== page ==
Dave Grohl revealed that a mistaken report of Kurt Cobain’s death left him unable to process the Nirvana frontman’s passing when it happened a month later.

In March 1994, Cobain was rushed to hospital in Italy after overdosing on alcohol and drugs. He spent five days under medical care before being released, but at the time of his admission it was falsely reported that he’d died. He took his own life around five weeks later.

In his new memoir The Storyteller: Tales of Life and Music (via the New York Post), Grohl revealed that he’d taken a call at home, in which he was told Cobain was dead. “My knees gave out and I dropped the phone as I fell to my bedroom floor, covering my face with my hands as I began to cry,” he wrote. “He was gone. The shy young man who had offered me an apple upon our first introduction at the Seattle airport was gone. My quiet, introverted roommate who I’d shared a tiny little apartment with in Olympia was gone. The loving father who played with his beautiful baby daughter backstage every night before each show was gone. I was overcome with a more profound sadness than I had ever imagined.”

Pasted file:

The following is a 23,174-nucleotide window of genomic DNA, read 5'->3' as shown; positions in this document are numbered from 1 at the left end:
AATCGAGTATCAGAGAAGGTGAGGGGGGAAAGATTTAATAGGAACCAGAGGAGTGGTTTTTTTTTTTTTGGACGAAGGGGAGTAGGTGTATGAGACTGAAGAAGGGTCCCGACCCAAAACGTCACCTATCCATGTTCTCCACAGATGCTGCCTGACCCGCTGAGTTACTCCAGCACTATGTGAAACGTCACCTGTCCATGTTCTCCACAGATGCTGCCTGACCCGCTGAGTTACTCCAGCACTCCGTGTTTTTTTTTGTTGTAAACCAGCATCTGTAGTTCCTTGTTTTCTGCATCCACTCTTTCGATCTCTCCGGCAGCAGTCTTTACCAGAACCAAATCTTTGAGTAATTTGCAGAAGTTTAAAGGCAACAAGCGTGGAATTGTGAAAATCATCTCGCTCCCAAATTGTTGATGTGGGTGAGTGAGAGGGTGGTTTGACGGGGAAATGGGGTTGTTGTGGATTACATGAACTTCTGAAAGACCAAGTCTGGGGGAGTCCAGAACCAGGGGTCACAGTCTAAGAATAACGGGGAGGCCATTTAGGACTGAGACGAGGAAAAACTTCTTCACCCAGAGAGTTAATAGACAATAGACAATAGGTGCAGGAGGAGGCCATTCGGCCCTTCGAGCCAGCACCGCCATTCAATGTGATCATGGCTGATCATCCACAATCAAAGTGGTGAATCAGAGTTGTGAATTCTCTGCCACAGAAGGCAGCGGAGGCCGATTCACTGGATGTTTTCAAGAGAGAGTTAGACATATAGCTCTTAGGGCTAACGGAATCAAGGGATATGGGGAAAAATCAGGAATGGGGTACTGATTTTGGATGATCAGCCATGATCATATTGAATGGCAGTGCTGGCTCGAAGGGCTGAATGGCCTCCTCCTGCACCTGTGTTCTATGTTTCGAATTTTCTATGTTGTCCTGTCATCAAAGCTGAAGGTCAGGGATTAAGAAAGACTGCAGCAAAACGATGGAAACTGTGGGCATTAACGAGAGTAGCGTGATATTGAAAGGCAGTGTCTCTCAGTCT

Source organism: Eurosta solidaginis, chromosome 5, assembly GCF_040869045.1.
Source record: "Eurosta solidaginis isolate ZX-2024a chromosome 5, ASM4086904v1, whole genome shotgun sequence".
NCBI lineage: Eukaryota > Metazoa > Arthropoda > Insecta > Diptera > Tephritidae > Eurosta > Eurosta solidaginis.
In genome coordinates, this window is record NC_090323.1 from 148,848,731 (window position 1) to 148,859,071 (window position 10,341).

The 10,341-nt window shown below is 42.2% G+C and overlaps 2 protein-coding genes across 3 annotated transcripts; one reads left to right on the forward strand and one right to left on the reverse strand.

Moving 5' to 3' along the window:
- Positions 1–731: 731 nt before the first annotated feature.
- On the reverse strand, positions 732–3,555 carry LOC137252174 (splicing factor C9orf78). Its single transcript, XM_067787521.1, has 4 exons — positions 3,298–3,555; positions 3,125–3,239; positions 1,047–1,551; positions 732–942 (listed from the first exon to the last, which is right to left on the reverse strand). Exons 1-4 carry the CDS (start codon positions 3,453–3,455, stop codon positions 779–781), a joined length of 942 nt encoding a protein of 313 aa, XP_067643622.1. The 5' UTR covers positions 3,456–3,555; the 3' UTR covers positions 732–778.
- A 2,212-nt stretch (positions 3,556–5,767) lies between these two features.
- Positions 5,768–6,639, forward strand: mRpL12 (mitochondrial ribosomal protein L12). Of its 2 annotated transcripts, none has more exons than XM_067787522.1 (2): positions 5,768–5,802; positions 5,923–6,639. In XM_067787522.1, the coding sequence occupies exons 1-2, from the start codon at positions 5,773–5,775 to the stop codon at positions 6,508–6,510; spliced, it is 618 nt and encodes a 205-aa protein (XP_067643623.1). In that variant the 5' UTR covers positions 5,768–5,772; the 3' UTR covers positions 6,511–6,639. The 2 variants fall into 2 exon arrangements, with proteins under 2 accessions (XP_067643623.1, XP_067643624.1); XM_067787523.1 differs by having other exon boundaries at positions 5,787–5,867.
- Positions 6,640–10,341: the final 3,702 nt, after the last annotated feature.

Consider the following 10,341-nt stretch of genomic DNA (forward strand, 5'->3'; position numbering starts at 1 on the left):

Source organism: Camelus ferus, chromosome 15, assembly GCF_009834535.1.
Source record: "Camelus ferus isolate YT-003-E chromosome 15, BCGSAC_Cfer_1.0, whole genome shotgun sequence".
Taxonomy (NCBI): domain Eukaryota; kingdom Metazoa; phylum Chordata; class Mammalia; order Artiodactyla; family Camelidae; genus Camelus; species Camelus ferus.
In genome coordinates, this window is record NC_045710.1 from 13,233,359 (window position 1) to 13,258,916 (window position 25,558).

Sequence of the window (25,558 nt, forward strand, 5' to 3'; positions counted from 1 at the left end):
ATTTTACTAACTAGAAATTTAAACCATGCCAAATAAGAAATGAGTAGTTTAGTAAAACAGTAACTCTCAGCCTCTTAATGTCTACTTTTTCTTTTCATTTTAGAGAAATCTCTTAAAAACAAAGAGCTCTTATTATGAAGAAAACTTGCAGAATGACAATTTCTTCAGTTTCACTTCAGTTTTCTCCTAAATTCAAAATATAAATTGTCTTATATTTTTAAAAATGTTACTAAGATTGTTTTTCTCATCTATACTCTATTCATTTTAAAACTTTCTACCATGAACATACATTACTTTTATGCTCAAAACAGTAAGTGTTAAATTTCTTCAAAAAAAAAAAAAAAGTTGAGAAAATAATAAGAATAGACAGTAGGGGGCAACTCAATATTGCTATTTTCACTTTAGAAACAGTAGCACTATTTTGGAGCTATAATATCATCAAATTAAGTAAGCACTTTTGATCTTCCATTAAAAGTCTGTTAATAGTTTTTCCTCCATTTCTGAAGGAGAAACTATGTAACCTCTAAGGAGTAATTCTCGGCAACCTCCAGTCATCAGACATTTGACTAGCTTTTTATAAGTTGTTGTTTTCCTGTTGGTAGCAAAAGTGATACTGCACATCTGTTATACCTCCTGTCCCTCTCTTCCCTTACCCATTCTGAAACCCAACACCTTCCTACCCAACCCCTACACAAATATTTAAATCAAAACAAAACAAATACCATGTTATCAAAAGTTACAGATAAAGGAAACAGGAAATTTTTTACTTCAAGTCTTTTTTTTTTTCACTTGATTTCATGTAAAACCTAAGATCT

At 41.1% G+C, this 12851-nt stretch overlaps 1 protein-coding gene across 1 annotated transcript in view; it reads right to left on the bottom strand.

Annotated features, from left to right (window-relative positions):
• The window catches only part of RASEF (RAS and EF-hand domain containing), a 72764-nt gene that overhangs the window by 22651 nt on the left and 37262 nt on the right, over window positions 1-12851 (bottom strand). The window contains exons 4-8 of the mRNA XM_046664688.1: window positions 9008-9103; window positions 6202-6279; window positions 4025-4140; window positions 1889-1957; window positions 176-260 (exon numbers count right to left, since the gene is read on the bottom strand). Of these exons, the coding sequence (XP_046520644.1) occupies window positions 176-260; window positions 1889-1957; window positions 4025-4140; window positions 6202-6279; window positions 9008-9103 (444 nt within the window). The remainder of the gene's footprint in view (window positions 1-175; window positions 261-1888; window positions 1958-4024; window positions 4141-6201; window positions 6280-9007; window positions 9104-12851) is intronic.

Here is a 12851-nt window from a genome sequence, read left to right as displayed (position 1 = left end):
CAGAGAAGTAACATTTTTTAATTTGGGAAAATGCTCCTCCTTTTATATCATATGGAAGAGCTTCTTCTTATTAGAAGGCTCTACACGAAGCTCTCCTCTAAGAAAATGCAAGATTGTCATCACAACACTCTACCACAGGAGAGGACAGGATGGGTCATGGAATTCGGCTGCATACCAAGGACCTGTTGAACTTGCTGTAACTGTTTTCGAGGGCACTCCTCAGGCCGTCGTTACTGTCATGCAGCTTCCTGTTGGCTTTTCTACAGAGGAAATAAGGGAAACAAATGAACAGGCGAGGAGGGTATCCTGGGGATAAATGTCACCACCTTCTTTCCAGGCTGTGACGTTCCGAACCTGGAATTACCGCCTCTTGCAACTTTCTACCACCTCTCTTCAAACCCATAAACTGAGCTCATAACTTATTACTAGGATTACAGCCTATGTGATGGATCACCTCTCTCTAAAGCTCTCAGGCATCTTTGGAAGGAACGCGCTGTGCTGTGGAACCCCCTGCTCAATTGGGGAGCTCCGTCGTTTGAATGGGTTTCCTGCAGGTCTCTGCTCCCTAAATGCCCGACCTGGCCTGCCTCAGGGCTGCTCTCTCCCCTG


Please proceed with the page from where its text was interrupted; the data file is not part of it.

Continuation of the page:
A few minutes afterwards, Grohl received another call saying that Cobain had survived, and recalled feeling as if he’d been “born again.” But as a result of the experience, he added, “I built my walls higher” as protection against emotional extremes. That act tragically backfired on him when he was told just over a month later that Cobain truly was dead. “This time it was for real. He was gone,” Grohl said. “There was no second phone call to right the wrong. To turn the tragedy around. It was final.”

He said his grief was “stuck somewhere deep within me, blocked by the trauma from a month before when I had been left in a state of conflicted emotional confusion. … ‘Empathy!’ Kurt wrote in his suicide note, and there were times where I would beg my heart to feel the pain he must have felt. Ask for it to break. I would try to wring the tears from my eyes as I cursed those fucking walls I had built so high, because they kept me from the feelings I desperately needed to feel.”

In modern times, he added, it was the impact of the first call that still hit him hardest. “To this day I am often overcome with that same profound sadness that sent me to the floor the first time I was told Kurt had died,” he said. “But it’s when I sit down at a drum set that I feel Kurt the most," Grohl continued, admitting that he thinks of his departed bandmate every day. "It’s not often that I play the songs that we played together, but when I sit on that stool, I can still picture him in front of me, wrestling with his guitar as he screamed his lungs raw into the microphone.”

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